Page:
Rée’s work sought to resolve two key issues: firstly, how feelings of altruism developed in humans and, secondly, how these feelings are interpreted as forms of morality. His conclusion was that altruism itself is something that has developed over the course of many centuries and shaped our understanding of “good” and “evil”. But Rée completely rejected these concepts and, instead, followed the example of Jean-Baptiste Lamarck (1744-1829) and Charles Darwin (1809-1882) by proposing that altruism and moral sentiments in general are actually passed on to succeeding generations as a result of their beneficial nature.
The fact that Nietzsche was so greatly indebted to Rée’s original and ground-breaking study is plainly obvious and he stated as much in his 1877 Preface to The Genealogy of Morals, a book written in direct response to Rée’s own work:
My first impulse to publish some of my hypotheses concerning the origin of morality I owe to a clear, well-written, and even precocious little book, in which a perverse and vicious kind of moral philosophy (your real English kind) was definitely presented to me for the first time…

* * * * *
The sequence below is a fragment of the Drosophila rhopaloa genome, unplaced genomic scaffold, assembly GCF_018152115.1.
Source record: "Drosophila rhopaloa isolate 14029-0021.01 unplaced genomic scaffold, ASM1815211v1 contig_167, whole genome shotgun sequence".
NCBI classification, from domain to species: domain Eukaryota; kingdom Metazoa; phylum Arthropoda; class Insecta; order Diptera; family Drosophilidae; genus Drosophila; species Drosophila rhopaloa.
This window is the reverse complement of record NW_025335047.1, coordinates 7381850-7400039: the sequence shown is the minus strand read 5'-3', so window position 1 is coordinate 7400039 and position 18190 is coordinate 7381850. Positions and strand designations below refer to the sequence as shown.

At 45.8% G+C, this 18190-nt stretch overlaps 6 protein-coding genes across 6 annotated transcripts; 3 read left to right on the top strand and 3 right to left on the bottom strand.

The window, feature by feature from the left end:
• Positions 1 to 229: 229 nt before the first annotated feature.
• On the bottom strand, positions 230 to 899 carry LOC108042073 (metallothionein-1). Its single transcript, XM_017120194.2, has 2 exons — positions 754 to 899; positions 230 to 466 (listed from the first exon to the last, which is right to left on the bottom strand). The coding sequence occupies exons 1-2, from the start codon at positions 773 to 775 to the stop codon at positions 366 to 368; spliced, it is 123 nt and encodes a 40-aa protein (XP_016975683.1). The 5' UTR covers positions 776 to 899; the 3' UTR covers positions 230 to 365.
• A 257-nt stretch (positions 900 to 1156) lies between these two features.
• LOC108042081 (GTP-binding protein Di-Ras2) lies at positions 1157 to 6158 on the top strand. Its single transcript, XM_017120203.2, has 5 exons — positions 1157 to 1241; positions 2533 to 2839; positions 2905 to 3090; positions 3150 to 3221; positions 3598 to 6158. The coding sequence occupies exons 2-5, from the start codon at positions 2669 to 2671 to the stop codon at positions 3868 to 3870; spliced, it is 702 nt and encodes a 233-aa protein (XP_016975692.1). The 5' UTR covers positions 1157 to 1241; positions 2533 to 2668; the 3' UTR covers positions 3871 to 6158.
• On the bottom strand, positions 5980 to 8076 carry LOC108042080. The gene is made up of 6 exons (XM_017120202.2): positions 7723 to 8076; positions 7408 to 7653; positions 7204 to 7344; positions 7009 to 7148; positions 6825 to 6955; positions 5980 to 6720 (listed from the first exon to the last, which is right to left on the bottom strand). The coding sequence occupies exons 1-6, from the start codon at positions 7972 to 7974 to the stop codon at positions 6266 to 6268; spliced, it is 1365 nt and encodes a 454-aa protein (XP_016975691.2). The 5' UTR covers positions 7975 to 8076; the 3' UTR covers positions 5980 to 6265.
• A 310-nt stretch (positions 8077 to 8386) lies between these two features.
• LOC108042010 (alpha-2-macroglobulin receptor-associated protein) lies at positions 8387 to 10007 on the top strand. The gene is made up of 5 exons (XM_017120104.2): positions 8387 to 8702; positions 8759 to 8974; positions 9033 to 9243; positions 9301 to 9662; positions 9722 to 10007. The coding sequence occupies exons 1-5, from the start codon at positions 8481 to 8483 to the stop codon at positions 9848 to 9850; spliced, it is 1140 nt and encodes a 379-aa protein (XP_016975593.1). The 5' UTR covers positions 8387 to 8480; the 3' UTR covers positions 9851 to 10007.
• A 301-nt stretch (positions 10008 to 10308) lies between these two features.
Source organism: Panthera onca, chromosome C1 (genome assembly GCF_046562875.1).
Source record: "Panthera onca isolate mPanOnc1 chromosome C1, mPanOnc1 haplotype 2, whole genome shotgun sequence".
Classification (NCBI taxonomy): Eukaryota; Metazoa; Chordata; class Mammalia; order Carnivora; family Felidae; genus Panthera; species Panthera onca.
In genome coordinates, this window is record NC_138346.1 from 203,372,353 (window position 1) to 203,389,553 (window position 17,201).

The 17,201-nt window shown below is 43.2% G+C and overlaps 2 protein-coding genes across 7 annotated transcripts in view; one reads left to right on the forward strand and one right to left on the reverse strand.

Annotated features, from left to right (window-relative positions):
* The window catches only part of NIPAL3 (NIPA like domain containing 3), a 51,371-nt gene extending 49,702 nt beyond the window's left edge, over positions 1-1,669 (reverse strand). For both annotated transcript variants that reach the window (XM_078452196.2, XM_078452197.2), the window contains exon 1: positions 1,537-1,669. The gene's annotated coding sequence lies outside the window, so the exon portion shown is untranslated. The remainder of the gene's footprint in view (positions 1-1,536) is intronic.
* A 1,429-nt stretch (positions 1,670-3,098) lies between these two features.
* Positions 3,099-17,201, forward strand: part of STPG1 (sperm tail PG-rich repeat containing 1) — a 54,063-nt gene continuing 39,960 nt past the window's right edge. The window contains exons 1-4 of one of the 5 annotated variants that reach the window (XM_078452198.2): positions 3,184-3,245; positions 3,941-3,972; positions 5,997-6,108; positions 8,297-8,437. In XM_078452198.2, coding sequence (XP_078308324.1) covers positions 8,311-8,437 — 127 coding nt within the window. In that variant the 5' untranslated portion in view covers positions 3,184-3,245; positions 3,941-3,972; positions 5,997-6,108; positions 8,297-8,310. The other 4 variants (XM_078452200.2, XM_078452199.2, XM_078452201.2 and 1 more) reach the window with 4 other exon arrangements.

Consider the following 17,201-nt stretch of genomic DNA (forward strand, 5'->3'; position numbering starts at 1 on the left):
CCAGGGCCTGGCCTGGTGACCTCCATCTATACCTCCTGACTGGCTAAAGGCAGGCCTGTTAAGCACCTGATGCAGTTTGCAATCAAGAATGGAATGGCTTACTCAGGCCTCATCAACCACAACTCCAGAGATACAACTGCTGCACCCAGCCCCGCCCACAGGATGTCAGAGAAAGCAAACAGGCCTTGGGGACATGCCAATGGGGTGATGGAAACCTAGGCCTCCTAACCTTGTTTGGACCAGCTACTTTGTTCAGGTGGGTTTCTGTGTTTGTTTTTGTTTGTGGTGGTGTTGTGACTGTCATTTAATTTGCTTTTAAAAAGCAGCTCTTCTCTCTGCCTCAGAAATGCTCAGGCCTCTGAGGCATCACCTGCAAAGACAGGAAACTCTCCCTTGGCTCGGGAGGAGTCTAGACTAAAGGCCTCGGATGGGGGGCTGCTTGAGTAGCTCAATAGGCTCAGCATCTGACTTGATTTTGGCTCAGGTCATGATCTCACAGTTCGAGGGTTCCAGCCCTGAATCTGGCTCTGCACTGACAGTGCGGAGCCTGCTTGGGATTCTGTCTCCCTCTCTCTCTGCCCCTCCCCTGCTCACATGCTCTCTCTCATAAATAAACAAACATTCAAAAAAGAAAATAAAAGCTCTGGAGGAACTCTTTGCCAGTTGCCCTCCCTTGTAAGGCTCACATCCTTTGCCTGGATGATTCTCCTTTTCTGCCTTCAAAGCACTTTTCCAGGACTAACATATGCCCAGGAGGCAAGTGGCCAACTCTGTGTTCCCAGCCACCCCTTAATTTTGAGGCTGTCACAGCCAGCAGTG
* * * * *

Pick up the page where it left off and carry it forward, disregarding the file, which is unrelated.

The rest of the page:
Indeed, Nietzsche’s intention was never to offer a series of philosophical alternatives to the theories which had already been propounded by Rée in The Origin of the Moral Sensations, but to take these basic ideas and use them as a kind of litmus test for the conclusions about morality that he was arriving at simultaneously whilst also preparing the manuscript for his two-part Human, All-Too-Human between 1878 and 1880.